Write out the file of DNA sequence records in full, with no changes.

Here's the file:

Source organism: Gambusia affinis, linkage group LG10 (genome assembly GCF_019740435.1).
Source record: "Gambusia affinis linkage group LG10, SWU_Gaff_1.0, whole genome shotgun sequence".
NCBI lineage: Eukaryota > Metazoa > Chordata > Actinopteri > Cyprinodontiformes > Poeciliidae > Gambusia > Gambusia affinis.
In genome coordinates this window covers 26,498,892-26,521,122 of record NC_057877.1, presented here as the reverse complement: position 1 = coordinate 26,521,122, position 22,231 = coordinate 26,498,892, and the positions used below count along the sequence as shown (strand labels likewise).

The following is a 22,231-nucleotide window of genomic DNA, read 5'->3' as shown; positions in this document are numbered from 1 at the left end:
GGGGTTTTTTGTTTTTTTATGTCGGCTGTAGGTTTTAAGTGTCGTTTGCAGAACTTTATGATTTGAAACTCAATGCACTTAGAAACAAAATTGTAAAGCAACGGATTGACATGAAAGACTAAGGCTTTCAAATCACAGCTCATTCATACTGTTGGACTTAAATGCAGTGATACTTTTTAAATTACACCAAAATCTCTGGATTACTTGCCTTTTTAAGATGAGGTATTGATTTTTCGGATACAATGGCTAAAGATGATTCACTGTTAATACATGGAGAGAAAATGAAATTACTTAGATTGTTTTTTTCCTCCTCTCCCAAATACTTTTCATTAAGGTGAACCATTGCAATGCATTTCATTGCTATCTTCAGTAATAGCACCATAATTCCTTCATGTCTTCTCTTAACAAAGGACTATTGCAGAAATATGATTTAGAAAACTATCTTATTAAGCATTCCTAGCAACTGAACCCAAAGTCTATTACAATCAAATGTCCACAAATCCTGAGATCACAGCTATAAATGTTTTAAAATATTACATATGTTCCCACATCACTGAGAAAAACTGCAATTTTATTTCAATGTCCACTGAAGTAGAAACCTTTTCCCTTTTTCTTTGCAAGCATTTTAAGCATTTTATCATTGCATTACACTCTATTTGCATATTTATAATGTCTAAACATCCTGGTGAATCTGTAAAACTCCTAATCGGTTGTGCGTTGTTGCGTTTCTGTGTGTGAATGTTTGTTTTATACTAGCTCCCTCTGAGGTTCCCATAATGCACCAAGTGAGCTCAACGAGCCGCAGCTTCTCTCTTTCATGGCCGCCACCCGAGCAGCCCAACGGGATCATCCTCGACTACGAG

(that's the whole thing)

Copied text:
Source organism: Gambusia affinis, linkage group LG10 (genome assembly GCF_019740435.1).
Source record: "Gambusia affinis linkage group LG10, SWU_Gaff_1.0, whole genome shotgun sequence".
NCBI lineage: Eukaryota > Metazoa > Chordata > Actinopteri > Cyprinodontiformes > Poeciliidae > Gambusia > Gambusia affinis.
In genome coordinates this window covers 26,498,892-26,521,122 of record NC_057877.1, presented here as the reverse complement: position 1 = coordinate 26,521,122, position 22,231 = coordinate 26,498,892, and the positions used below count along the sequence as shown (strand labels likewise).

The following is a 22,231-nucleotide window of genomic DNA, read 5'->3' as shown; positions in this document are numbered from 1 at the left end:
GGGGTTTTTTGTTTTTTTATGTCGGCTGTAGGTTTTAAGTGTCGTTTGCAGAACTTTATGATTTGAAACTCAATGCACTTAGAAACAAAATTGTAAAGCAACGGATTGACATGAAAGACTAAGGCTTTCAAATCACAGCTCATTCATACTGTTGGACTTAAATGCAGTGATACTTTTTAAATTACACCAAAATCTCTGGATTACTTGCCTTTTTAAGATGAGGTATTGATTTTTCGGATACAATGGCTAAAGATGATTCACTGTTAATACATGGAGAGAAAATGAAATTACTTAGATTGTTTTTTTCCTCCTCTCCCAAATACTTTTCATTAAGGTGAACCATTGCAATGCATTTCATTGCTATCTTCAGTAATAGCACCATAATTCCTTCATGTCTTCTCTTAACAAAGGACTATTGCAGAAATATGATTTAGAAAACTATCTTATTAAGCATTCCTAGCAACTGAACCCAAAGTCTATTACAATCAAATGTCCACAAATCCTGAGATCACAGCTATAAATGTTTTAAAATATTACATATGTTCCCACATCACTGAGAAAAACTGCAATTTTATTTCAATGTCCACTGAAGTAGAAACCTTTTCCCTTTTTCTTTGCAAGCATTTTAAGCATTTTATCATTGCATTACACTCTATTTGCATATTTATAATGTCTAAACATCCTGGTGAATCTGTAAAACTCCTAATCGGTTGTGCGTTGTTGCGTTTCTGTGTGTGAATGTTTGTTTTATACTAGCTCCCTCTGAGGTTCCCATAATGCACCAAGTGAGCTCAACGAGCCGCAGCTTCTCTCTTTCATGGCCGCCACCCGAGCAGCCCAACGGGATCATCCTCGACTACGAG